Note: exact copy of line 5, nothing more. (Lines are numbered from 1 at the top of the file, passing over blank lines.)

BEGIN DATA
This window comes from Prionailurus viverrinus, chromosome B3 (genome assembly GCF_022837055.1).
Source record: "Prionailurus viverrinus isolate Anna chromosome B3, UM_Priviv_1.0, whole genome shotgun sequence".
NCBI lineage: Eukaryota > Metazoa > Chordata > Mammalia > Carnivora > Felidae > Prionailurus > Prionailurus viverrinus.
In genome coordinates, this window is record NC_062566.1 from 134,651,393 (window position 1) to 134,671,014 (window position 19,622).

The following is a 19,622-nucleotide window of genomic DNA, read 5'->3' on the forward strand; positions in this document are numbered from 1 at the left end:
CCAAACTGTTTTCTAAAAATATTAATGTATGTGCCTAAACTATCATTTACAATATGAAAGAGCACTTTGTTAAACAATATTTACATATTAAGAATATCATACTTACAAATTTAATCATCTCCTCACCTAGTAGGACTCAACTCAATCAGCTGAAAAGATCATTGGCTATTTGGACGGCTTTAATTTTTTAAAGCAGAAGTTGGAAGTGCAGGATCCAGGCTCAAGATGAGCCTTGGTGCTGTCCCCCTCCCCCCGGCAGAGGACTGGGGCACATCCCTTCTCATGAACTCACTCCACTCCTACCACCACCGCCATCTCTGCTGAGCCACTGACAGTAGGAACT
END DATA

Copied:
The following is a 19,622-nucleotide window of genomic DNA, read 5'->3' on the forward strand; positions in this document are numbered from 1 at the left end: